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So, You Want To Be A Nurse?

You're going to find that nursing isn't really about the medicine or the assessments. Being a nurse is so much more than anything that you can learn in school. Textbooks can't teach you compassion and no amount of lecture time will teach you what it truly means to be a nurse.


To the college freshman who just decided on nursing,

I know why you want to be a nurse.

Nurses are important. Nursing seems fun and exciting, and you don't think you'll ever be bored. The media glorifies navy blue scrubs and stethoscopes draped around your neck, and you can't go anywhere without hearing about the guaranteed job placement. You passed AP biology and can name every single bone in the human body. Blood, urine, feces, salvia -- you can handle all of it with a straight face. So, you think that's what being a nurse is all about, right? Wrong.

You can search but you won't find the true meaning of becoming a nurse until you are in the depths of nursing school and the only thing getting you through is knowing that in a few months, you'll be able to sign the letters "BSN" after your name...

You can know every nursing intervention, but you won't find the true meaning of nursing until you sit beside an elderly patient and know that nothing in this world can save her, and all there's left for you to do is hold her hand and keep her comfortable until she dies.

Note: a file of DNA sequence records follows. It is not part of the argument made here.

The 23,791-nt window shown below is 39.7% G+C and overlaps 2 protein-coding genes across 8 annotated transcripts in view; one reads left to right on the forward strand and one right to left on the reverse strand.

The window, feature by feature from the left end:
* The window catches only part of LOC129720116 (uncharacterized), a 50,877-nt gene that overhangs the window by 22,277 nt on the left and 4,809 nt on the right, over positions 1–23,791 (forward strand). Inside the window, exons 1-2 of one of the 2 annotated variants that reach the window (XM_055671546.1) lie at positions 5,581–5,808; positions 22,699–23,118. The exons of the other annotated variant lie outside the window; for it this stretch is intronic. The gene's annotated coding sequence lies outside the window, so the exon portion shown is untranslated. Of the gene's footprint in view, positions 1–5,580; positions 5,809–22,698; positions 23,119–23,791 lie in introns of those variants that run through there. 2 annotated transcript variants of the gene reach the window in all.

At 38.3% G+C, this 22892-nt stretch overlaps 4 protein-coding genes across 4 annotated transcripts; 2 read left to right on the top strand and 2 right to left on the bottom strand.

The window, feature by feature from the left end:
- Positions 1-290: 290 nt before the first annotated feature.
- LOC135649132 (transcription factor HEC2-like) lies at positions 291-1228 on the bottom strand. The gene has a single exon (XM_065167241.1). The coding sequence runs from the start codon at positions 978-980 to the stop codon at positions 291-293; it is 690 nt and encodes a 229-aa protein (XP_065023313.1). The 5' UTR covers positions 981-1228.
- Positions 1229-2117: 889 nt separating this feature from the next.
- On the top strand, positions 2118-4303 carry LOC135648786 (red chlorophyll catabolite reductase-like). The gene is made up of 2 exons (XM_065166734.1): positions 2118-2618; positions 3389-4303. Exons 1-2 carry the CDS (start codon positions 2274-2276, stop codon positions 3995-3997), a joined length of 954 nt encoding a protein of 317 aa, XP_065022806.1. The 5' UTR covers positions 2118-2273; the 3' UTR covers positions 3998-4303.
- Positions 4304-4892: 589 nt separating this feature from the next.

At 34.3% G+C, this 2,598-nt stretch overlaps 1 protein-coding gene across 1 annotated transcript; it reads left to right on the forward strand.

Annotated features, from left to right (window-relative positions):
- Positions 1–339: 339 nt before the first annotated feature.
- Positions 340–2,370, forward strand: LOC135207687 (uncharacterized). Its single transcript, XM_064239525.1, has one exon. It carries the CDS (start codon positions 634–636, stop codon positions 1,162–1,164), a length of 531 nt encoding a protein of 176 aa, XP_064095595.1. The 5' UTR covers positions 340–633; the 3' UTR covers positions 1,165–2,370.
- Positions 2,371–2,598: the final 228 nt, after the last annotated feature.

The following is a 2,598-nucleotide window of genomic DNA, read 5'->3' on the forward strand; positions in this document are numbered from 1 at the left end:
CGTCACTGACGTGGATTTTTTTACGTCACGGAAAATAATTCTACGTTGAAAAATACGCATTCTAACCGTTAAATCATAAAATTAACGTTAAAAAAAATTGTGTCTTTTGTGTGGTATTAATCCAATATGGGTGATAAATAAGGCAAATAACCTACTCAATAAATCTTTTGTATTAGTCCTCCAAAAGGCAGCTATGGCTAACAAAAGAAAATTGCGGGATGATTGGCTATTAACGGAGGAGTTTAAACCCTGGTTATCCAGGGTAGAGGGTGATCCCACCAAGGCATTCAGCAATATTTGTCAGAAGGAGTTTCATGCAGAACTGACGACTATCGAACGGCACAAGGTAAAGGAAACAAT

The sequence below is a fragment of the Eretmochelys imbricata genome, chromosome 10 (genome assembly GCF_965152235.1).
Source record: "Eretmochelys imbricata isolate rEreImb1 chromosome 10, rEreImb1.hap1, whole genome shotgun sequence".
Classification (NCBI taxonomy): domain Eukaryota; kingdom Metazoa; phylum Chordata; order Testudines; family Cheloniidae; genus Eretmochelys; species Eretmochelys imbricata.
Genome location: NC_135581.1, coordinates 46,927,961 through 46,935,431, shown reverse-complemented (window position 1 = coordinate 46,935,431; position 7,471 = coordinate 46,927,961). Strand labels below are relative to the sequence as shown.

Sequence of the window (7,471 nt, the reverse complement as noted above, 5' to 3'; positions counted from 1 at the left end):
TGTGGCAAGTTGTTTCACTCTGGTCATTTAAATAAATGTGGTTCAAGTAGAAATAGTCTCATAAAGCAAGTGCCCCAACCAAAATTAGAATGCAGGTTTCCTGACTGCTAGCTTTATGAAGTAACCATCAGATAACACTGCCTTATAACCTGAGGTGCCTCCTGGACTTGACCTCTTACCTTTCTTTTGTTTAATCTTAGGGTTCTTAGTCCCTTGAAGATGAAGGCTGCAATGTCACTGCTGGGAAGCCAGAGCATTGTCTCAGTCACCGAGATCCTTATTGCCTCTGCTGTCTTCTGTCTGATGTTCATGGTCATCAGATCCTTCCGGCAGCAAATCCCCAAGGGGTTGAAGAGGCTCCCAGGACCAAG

You'll hear that one of our biggest jobs is being an advocate for our patients, but you won't understand until one day, in the middle of your routine physical assessment, you find the hidden, multi-colored bruises on the 3-year-old that won't even look you in the eyes. Your heart will drop to your feet and you'll swear that you will not sleep until you know that he is safe.

You'll learn that we love people when they're vulnerable, but you won't learn that until you have to give a bed bath to the middle-aged man who just had a stroke and can't bathe himself. You'll try to hide how awkward you feel because you're young enough to be his child, but as you try to make him feel as comfortable as possible, you'll learn more about dignity at that moment than some people learn in an entire lifetime.